70. 71. Behavioral Isolation <ul><li>Behavioral differences stop gene flow between related species. </li></ul><ul><li>Males and females engage in courtship displays before sex. </li></ul><ul><li>Female albatross recognizes the singing, wing spreading or head bobbing of a male of her species as an overture to sex. </li></ul><ul><li>Female of different species ignore this behavior. </li></ul>
  71. 72. Behavioral Isolation <ul><li>Albatrosses </li></ul>
  72. 73. Ecological Speciation <ul><li>Occurs to two populations in different microenvironments . </li></ul><ul><li>Manzanita species at foothills of Sierra Nevada: one at 600-1850m and the other at 750-3350m. They hybridize rarely. Both conserve water but one is adapted to less intense water stress while the other species lives in drier hillsides. </li></ul><ul><li>Thus, cross pollination is unlikely to happen. </li></ul>
  73. 74. Gamete Incompatibility <ul><li>If and whenever different species interbreed anyway, reproductive isolating mechanism does happen. </li></ul><ul><li>Reproductive cells of different species have molecular incompatibilities, so fertilization does not occur. </li></ul>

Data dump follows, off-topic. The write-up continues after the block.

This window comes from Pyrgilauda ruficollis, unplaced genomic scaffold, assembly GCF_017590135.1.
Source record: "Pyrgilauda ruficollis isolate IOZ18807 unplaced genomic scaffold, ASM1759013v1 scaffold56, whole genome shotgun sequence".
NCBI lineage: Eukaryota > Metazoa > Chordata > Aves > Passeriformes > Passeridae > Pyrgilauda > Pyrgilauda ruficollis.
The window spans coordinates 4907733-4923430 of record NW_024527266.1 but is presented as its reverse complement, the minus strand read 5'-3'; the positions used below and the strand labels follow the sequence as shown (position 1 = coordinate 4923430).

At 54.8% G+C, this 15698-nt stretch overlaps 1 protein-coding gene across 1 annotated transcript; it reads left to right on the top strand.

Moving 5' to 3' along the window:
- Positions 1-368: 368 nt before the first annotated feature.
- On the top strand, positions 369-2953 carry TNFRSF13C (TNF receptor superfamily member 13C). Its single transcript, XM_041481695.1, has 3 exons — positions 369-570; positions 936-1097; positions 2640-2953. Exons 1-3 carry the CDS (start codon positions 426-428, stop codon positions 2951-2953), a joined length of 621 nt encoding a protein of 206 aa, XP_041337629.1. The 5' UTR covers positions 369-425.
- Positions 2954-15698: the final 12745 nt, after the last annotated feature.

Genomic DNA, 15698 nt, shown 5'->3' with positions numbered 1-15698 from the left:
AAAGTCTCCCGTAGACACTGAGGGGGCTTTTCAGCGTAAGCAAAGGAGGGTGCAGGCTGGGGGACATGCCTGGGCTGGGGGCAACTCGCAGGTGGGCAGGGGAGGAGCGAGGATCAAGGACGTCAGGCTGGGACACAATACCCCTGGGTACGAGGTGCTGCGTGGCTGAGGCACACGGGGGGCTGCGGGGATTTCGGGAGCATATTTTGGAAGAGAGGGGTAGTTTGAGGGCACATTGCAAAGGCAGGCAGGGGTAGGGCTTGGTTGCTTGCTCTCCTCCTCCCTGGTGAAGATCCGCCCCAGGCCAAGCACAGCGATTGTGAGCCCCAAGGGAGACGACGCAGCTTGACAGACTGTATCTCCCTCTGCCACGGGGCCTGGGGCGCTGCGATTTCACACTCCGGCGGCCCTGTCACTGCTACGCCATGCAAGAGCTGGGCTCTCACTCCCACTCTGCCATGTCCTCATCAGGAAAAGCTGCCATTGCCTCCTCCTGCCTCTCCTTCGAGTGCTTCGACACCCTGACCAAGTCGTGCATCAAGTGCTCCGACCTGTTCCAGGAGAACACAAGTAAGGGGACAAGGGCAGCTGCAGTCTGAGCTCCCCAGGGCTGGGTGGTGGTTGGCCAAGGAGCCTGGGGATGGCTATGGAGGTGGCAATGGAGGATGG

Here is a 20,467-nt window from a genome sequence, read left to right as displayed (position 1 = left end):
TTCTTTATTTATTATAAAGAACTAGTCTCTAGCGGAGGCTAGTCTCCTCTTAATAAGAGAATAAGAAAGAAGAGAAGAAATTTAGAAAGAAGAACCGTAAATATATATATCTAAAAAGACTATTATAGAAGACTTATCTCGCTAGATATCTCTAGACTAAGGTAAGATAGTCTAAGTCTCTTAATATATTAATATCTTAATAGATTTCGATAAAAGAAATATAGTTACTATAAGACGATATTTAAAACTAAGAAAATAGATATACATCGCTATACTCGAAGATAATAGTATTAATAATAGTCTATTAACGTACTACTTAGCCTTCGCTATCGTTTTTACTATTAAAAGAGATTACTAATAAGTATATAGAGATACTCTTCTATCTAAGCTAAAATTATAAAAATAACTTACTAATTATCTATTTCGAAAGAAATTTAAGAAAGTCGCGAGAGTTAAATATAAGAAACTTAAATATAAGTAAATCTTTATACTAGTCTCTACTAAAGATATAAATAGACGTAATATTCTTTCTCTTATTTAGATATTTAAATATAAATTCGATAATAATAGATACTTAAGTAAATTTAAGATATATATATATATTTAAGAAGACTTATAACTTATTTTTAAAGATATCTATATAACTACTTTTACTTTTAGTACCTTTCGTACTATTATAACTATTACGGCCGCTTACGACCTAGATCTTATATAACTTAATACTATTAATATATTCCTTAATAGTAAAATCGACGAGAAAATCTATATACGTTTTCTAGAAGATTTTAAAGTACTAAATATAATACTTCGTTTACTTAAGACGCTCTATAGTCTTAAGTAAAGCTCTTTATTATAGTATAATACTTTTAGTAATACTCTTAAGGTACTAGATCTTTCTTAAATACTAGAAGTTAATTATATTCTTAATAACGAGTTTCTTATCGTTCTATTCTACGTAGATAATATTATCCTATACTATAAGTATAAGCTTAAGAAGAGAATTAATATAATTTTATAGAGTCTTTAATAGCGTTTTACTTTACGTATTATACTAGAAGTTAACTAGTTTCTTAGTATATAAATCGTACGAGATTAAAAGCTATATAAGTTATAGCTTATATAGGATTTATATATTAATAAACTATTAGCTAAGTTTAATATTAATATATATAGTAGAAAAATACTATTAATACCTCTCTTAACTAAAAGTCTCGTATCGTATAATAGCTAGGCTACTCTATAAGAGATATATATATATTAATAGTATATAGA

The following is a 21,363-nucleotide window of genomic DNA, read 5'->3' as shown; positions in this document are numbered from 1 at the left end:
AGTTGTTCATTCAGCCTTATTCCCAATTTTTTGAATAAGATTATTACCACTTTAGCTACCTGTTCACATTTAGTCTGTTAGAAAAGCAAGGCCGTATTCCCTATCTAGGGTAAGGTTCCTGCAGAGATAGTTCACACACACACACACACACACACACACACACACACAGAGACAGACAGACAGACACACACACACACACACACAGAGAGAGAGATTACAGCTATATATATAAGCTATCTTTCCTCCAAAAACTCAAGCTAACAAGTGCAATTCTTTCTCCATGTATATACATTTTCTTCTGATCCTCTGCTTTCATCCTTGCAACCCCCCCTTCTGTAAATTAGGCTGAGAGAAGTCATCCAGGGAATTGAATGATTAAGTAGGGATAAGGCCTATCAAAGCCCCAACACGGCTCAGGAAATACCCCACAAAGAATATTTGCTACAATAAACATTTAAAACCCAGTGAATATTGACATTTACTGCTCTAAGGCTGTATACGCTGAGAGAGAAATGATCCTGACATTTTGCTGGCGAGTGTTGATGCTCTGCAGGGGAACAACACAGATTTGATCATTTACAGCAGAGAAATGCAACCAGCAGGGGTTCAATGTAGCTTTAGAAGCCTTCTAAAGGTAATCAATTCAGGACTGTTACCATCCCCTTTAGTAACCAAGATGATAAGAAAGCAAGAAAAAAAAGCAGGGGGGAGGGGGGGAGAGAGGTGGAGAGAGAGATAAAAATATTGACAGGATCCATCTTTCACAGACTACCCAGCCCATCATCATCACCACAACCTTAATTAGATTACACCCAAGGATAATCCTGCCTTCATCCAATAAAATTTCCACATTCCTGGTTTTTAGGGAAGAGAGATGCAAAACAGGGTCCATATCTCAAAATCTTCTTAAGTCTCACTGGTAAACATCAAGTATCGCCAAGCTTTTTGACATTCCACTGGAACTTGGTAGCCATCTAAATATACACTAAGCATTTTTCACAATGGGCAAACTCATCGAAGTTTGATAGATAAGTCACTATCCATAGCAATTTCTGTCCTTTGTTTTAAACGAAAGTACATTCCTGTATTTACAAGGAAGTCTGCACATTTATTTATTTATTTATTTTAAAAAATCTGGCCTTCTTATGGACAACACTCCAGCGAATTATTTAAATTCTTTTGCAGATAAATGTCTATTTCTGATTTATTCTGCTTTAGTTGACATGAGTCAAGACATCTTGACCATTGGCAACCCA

74. 75. If whenever zygote form,but… <ul><li>Postzygotic isolating mechanisms take place. </li></ul><ul><li>Two consequences happen: </li></ul><ul><li>Hybrid inviability : Hybrid embryos die early or the new individuals die before they can reproduce </li></ul><ul><li>Hybrid sterility : Hybrid individuals cannot make functional gametes </li></ul><ul><li>Thus, no offspring, sterile offspring, weak offspring die before reproducing. </li></ul>
  75. 76. Postzygotic Isolating Mechanisms <ul><li>Early death </li></ul><ul><li>Sterility or sterile F2 offspring </li></ul><ul><li>Low survival rates </li></ul>